Despite all the talk on the Golf Channel about players skipping the Olympics, we actually have a major being played this week! Crazy right? Poor British Open / Open Championship for getting semi overshadowed by a different event. That being said, it’s still a major, and the world’s eyes will be on Scotland this week, and for the most part, eyes that are thankful it’s sunny and warm where they are.
As always, music while you read.
What Makes a Course Royal?
Even after 25 years of being alive for British Opens, I guess I never thought of why some of the courses are prefaced with “Royal” in front of their title. And apparently there’s no real reason for this other than just the Royal family saying that something is cool enough to be Royal. Either way, Troon was granted Royal status in 1978, during its 100 year anniversary.
There don’t appear to be any Royal courses in the US, considering it wasn’t exactly a colony of the Brits back when golf courses started popping up in the early 1900s, but if there were, I’m sure the first would be Royal Lincoln Park in Milwaukee, Wisconsin. That course definitely has the Royal feel, don’t let anyone else tell you otherwise.
Now I’m wondering if the Royal family can designate any location as “Royal”. Like could the Starbucks I’m writing this at be a Royal Starbs, or if the PokeStop around the corner from my apartment can be a Royal PokeStop.
At just 123 yards, the 8th hole at Royal Troon is dubbed the Postage Stamp, is one of the more famous holes in British Open golf, partially because it’s super short, and partially because it has a cool name. Look for the Postage Stamp hole to be featured heavily on television coverage. Also, if anyone out there wants to do some cool graffiti, I suggest spray painting the Queen’s face on the green to make it look like a real British postage stamp. Just don’t say you got the idea from GOTM.
Instead of me trying to describe it, how about I just let this nice Scottish man describe the hole while some sort of drone camera revolves around it.
Also, if you’re looking for some more videos about the difficulty of the hole, check out Rory making a 9 in a practice round. Those bunkers are really deep.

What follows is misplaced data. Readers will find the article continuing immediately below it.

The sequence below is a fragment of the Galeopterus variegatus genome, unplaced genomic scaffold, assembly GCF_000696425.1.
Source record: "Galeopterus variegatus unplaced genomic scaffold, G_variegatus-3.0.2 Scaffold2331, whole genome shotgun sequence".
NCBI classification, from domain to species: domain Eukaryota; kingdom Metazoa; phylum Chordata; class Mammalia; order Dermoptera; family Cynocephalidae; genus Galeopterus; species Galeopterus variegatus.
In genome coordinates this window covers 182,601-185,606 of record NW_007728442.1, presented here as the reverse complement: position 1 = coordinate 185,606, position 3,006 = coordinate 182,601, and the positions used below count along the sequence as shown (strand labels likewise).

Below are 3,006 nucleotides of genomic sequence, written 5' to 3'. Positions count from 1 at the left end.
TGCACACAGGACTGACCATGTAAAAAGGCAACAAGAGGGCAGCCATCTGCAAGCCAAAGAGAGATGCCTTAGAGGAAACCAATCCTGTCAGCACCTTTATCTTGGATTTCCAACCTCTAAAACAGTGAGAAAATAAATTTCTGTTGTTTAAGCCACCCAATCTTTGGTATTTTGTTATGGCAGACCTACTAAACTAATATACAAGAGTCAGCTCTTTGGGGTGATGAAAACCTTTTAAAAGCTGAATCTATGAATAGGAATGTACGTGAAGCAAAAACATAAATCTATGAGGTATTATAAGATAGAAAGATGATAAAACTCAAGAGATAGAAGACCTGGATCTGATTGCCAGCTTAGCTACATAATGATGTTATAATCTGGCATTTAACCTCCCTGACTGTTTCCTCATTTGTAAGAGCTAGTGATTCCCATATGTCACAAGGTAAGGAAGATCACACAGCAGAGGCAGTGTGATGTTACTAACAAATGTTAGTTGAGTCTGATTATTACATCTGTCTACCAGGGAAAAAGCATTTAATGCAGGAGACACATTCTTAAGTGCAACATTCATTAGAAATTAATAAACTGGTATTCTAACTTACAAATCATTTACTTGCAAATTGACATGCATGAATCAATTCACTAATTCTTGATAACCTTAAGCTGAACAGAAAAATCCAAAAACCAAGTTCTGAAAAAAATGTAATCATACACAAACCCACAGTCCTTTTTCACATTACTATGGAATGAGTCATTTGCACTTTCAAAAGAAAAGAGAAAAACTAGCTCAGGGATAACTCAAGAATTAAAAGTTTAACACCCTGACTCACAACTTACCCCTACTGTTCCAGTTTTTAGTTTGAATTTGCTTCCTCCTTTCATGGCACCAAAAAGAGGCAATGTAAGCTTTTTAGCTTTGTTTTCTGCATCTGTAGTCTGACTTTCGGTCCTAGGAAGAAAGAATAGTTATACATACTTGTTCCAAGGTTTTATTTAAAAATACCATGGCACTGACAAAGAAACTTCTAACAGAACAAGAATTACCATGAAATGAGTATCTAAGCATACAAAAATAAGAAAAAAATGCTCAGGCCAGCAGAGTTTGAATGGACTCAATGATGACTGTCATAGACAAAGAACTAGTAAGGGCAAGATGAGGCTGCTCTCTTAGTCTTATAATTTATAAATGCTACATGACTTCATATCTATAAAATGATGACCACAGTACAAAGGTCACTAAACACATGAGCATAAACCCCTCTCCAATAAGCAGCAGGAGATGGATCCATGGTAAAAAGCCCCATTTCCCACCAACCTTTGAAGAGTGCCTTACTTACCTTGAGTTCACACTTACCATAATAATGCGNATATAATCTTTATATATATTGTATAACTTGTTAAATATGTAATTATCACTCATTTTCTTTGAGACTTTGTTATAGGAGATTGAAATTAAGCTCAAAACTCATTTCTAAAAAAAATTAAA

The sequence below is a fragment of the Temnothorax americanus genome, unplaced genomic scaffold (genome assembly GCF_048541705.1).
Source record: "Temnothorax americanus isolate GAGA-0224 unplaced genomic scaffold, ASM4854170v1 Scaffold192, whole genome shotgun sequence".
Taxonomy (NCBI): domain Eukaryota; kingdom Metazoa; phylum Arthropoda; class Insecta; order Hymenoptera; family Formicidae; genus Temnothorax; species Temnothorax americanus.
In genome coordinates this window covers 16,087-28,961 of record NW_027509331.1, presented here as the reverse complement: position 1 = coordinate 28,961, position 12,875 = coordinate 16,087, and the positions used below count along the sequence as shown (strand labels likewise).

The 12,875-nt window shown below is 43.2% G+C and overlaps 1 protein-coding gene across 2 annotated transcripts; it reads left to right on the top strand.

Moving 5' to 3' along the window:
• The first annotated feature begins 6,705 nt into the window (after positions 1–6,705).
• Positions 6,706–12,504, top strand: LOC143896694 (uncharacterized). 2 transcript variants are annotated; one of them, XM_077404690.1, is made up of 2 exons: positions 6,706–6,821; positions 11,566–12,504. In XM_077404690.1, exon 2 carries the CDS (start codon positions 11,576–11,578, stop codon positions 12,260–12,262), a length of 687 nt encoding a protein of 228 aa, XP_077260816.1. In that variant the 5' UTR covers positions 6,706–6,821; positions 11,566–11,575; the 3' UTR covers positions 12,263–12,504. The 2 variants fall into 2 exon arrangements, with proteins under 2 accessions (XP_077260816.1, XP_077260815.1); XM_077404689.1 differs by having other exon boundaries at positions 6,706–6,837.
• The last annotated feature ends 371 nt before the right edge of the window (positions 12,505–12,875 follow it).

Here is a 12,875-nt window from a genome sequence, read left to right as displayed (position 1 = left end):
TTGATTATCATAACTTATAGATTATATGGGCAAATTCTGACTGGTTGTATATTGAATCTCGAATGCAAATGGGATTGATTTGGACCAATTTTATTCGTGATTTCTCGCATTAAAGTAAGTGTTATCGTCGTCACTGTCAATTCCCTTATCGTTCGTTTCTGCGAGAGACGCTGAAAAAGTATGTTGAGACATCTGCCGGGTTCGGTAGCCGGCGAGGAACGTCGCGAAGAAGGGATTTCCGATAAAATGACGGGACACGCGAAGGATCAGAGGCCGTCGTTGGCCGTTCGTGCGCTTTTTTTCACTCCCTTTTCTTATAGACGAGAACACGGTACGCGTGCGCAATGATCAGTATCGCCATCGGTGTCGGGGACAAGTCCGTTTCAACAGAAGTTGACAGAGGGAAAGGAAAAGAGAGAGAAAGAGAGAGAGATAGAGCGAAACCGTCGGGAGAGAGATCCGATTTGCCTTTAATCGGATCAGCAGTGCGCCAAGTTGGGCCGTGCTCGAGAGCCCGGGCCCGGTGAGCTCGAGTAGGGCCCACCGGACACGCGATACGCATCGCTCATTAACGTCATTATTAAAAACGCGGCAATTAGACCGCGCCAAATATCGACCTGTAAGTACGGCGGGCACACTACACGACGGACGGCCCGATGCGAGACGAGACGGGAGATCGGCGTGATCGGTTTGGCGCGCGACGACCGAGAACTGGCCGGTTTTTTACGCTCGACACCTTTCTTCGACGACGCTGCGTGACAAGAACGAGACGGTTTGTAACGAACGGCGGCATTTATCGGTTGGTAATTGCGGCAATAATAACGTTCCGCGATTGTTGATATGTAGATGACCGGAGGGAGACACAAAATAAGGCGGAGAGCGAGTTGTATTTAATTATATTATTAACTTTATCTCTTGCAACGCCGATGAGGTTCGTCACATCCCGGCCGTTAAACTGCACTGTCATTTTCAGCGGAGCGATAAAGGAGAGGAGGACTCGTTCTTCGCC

Last Time at Troon
Todd Hamilton beat Ernie Els in a 4 hole aggregate playoff to claim his only major title. Yup that Todd Hamilton.
For some reason, the British Open seems to bring out some odd winners. Hamilton won in 2004, just two years after Ben Curtis, everyone’s favorite NFL sponsored pro golfer, won in 2002. Two guys who never really did anything before or after that win. But hey, can’t take away their names on the Claret Jug.
Apparently it does make a difference where in the UK the Open is played. Being the semi-ignorant American that I am, I always figured that it didn’t matter if the Open was played in England or Scotland. But apparently it does!
Since I couldn’t find a good map indicating where Troon was, I whipped out the screenshot again and got that picture below. Quite far up north. I also looked up sunrise and sunset times for Troon and apparently it’s only from 04:57 to 21:50 (9:50 for those incompetent at math). I always thought that Scotland would have ridiculously late sunset times, but 9:50 isn’t too unreasonable.
Despite what we talk about in the US, a links golf course is not just a course with open, tree-less, fescue laiden property. Links golf courses are ones where the front nine goes out from the clubhouse, and the back nine comes back to the clubhouse. Boom.
Checkout the super janky screenshot I took from Troon’s club’s website that shows the routing. The holes go out along the water, and then come back to the clubhouse.
Also, if you’ve ever heard the terms “outward 9” and “inward 9”, links courses are where they originated since holes literally go outward and then inward.
Also of note with the routing here, is that the first 6 holes play down the prevailing wind and are decently short, while the incoming holes are into the wind and longer. So don’t be surprised when players start off 4 or 5 under through 6, only to finish the round over par.
Early Morning Coverage
While I’m sure the networks love it when majors are played on the west coast, offering prime time coverage (remember the 2008 US Open at Torrey? TDubs winning playing in the evening was cool to watch) as a golf fan, I don’t want to have to wait and tap my toes all day for coverage to start.
This year, with tee times starting at 6:35 in the morning over in Scotland, 1:30am-4pm EST on Thursday and Friday. Go to a bar on Thursday night, and, at least in the midwest, you can get an hour and a half of morning coverage before the bars close. Then again, if you’re at a bar til 2 am close, you might not be able to wake up to enjoy the coverage all morning long. Watching golf is a balance.
What’s even better about that is that when the coverage is done, and you’re undoubtably pumped for whoever won, and all motivated to practice a lot and play yourself, you’ve still got 5 hours or so of sunlight left in the US to tee it up. And we all know, evening golf is best golf.
Even though coverage is moving to NBC / Golf Channel, Mike Tirico, my fave sports announcer is moving to that family of networks just in time to anchor coverage. Well I guess Johnny Miller will really be anchoring coverage, but Mike Tirico will be anchoring coverage in our hearts.
PGA Tour is back!
After a not desired week off due to flooding, the PGA Tour is back with an off week event, this time the Barbasol Championship down on the RTJGT. Check out coverage after the Open is done since we know you won’t have had your fix of pro golf at that point.